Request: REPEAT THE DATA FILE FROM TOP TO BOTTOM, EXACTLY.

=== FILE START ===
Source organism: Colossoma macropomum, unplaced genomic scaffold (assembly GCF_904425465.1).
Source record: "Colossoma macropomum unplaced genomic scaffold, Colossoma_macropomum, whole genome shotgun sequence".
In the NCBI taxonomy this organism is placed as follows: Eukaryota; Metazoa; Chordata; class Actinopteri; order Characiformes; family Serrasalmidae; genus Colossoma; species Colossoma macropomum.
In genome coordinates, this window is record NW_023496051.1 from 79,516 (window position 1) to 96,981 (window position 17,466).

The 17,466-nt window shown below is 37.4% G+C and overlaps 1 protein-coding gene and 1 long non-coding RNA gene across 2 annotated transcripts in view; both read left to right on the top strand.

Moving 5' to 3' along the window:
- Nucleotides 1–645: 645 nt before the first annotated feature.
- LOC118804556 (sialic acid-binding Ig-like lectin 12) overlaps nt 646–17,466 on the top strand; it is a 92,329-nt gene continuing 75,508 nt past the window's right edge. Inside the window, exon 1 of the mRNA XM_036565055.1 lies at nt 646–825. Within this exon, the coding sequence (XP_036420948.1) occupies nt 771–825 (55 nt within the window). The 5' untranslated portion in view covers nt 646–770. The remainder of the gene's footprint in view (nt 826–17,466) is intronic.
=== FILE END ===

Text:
Source organism: Colossoma macropomum, unplaced genomic scaffold (assembly GCF_904425465.1).
Source record: "Colossoma macropomum unplaced genomic scaffold, Colossoma_macropomum, whole genome shotgun sequence".
In the NCBI taxonomy this organism is placed as follows: Eukaryota; Metazoa; Chordata; class Actinopteri; order Characiformes; family Serrasalmidae; genus Colossoma; species Colossoma macropomum.
In genome coordinates, this window is record NW_023496051.1 from 79,516 (window position 1) to 96,981 (window position 17,466).

The 17,466-nt window shown below is 37.4% G+C and overlaps 1 protein-coding gene and 1 long non-coding RNA gene across 2 annotated transcripts in view; both read left to right on the top strand.

Moving 5' to 3' along the window:
- Nucleotides 1–645: 645 nt before the first annotated feature.
- LOC118804556 (sialic acid-binding Ig-like lectin 12) overlaps nt 646–17,466 on the top strand; it is a 92,329-nt gene continuing 75,508 nt past the window's right edge. Inside the window, exon 1 of the mRNA XM_036565055.1 lies at nt 646–825. Within this exon, the coding sequence (XP_036420948.1) occupies nt 771–825 (55 nt within the window). The 5' untranslated portion in view covers nt 646–770. The remainder of the gene's footprint in view (nt 826–17,466) is intronic.